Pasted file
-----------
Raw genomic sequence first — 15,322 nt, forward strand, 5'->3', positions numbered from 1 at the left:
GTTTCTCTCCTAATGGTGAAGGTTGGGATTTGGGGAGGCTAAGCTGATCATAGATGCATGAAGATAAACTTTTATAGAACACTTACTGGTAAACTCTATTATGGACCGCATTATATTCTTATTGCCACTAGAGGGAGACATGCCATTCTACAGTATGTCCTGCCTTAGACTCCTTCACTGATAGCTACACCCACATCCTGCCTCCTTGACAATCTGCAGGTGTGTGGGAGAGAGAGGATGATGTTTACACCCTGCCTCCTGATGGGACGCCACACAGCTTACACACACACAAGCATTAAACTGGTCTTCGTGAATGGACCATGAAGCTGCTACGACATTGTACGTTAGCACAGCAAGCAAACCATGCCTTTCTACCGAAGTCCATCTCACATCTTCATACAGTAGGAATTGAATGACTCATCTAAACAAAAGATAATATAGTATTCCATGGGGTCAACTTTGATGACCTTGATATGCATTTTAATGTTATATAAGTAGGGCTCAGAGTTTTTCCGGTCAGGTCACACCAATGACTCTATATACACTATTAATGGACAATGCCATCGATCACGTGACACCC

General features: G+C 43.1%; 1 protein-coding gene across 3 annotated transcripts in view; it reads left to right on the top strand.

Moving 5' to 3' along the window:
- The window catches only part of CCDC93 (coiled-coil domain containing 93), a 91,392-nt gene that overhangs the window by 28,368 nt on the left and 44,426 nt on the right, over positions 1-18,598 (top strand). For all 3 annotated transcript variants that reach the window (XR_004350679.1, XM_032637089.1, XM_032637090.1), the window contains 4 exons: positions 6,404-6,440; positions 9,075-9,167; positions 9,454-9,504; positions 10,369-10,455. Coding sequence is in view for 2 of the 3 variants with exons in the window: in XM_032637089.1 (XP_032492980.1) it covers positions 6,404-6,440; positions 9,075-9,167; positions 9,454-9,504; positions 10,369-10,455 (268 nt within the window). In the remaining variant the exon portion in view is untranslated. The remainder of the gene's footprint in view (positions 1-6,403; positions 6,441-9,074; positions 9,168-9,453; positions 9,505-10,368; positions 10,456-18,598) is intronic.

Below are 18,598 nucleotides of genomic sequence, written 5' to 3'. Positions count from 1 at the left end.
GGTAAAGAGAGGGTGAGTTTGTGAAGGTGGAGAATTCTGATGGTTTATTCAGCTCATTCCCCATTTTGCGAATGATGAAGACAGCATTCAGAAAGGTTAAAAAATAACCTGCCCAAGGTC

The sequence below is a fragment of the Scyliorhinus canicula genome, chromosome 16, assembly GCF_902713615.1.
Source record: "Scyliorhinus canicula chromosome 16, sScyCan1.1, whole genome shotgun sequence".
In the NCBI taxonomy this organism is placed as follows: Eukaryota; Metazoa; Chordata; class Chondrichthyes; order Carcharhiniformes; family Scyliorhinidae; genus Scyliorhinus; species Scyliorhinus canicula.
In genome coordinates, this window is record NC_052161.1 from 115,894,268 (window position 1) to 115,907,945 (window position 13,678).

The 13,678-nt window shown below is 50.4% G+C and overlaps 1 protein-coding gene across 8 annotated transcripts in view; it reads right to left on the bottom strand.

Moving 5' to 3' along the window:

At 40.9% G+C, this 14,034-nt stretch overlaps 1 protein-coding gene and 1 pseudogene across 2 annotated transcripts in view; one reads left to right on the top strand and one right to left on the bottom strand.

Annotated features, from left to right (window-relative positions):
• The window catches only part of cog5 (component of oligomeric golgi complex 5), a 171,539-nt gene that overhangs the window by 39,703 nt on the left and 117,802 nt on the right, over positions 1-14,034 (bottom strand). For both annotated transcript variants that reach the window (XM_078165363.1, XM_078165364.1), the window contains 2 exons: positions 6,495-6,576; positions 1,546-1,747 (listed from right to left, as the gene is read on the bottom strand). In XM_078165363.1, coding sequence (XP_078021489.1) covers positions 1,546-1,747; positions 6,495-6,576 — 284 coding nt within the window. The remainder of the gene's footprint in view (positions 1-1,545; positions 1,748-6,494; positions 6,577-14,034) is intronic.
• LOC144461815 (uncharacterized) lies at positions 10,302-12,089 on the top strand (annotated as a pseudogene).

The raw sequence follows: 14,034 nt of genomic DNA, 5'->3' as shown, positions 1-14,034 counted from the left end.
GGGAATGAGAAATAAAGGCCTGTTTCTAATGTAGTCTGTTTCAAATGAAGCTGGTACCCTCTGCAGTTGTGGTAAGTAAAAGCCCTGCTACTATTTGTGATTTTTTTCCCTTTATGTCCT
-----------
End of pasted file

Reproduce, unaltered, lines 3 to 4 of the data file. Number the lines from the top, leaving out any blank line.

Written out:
General features: G+C 43.1%; 1 protein-coding gene across 3 annotated transcripts in view; it reads left to right on the top strand.

Moving 5' to 3' along the window: